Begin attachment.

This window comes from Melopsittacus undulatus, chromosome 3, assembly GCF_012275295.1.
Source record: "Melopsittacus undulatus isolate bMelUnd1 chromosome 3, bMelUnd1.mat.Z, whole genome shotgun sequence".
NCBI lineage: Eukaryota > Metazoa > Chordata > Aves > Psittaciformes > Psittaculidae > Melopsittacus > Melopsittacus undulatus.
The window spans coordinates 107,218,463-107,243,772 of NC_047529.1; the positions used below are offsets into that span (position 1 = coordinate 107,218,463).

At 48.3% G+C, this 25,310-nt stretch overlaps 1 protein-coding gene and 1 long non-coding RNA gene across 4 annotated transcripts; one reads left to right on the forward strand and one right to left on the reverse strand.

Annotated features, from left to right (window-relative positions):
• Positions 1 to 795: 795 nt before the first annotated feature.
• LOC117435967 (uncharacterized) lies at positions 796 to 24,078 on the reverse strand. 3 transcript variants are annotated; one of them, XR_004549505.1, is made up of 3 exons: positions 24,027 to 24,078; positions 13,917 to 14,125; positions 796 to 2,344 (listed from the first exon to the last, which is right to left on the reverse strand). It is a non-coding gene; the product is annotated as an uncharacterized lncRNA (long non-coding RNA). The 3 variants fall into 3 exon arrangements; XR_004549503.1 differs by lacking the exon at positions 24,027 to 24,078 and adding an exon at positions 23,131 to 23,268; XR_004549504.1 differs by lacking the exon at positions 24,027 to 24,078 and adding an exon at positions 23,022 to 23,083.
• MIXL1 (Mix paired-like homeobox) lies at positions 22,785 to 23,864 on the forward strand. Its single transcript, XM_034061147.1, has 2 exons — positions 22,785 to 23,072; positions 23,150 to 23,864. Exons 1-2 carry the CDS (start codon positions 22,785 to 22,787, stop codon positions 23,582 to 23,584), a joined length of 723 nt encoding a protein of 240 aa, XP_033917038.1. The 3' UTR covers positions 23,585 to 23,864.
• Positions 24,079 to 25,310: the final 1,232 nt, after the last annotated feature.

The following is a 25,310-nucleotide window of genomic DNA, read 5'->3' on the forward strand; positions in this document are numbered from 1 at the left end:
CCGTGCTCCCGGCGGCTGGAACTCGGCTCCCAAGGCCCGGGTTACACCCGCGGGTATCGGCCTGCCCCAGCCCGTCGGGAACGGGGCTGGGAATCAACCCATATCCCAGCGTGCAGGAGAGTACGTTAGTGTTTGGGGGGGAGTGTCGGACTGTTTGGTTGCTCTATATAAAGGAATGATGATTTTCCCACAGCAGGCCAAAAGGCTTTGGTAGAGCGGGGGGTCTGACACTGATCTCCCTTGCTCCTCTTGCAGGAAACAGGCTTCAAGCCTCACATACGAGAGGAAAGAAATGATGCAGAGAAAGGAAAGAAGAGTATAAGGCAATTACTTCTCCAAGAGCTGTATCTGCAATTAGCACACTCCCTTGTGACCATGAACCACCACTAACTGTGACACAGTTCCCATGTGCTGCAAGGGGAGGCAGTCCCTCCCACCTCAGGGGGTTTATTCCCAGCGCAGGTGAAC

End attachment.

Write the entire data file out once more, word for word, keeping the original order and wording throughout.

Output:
This window comes from Melopsittacus undulatus, chromosome 3, assembly GCF_012275295.1.
Source record: "Melopsittacus undulatus isolate bMelUnd1 chromosome 3, bMelUnd1.mat.Z, whole genome shotgun sequence".
NCBI lineage: Eukaryota > Metazoa > Chordata > Aves > Psittaciformes > Psittaculidae > Melopsittacus > Melopsittacus undulatus.
The window spans coordinates 107,218,463-107,243,772 of NC_047529.1; the positions used below are offsets into that span (position 1 = coordinate 107,218,463).

At 48.3% G+C, this 25,310-nt stretch overlaps 1 protein-coding gene and 1 long non-coding RNA gene across 4 annotated transcripts; one reads left to right on the forward strand and one right to left on the reverse strand.

Annotated features, from left to right (window-relative positions):
• Positions 1 to 795: 795 nt before the first annotated feature.
• LOC117435967 (uncharacterized) lies at positions 796 to 24,078 on the reverse strand. 3 transcript variants are annotated; one of them, XR_004549505.1, is made up of 3 exons: positions 24,027 to 24,078; positions 13,917 to 14,125; positions 796 to 2,344 (listed from the first exon to the last, which is right to left on the reverse strand). It is a non-coding gene; the product is annotated as an uncharacterized lncRNA (long non-coding RNA). The 3 variants fall into 3 exon arrangements; XR_004549503.1 differs by lacking the exon at positions 24,027 to 24,078 and adding an exon at positions 23,131 to 23,268; XR_004549504.1 differs by lacking the exon at positions 24,027 to 24,078 and adding an exon at positions 23,022 to 23,083.
• MIXL1 (Mix paired-like homeobox) lies at positions 22,785 to 23,864 on the forward strand. Its single transcript, XM_034061147.1, has 2 exons — positions 22,785 to 23,072; positions 23,150 to 23,864. Exons 1-2 carry the CDS (start codon positions 22,785 to 22,787, stop codon positions 23,582 to 23,584), a joined length of 723 nt encoding a protein of 240 aa, XP_033917038.1. The 3' UTR covers positions 23,585 to 23,864.
• Positions 24,079 to 25,310: the final 1,232 nt, after the last annotated feature.

The following is a 25,310-nucleotide window of genomic DNA, read 5'->3' on the forward strand; positions in this document are numbered from 1 at the left end:
CCGTGCTCCCGGCGGCTGGAACTCGGCTCCCAAGGCCCGGGTTACACCCGCGGGTATCGGCCTGCCCCAGCCCGTCGGGAACGGGGCTGGGAATCAACCCATATCCCAGCGTGCAGGAGAGTACGTTAGTGTTTGGGGGGGAGTGTCGGACTGTTTGGTTGCTCTATATAAAGGAATGATGATTTTCCCACAGCAGGCCAAAAGGCTTTGGTAGAGCGGGGGGTCTGACACTGATCTCCCTTGCTCCTCTTGCAGGAAACAGGCTTCAAGCCTCACATACGAGAGGAAAGAAATGATGCAGAGAAAGGAAAGAAGAGTATAAGGCAATTACTTCTCCAAGAGCTGTATCTGCAATTAGCACACTCCCTTGTGACCATGAACCACCACTAACTGTGACACAGTTCCCATGTGCTGCAAGGGGAGGCAGTCCCTCCCACCTCAGGGGGTTTATTCCCAGCGCAGGTGAAC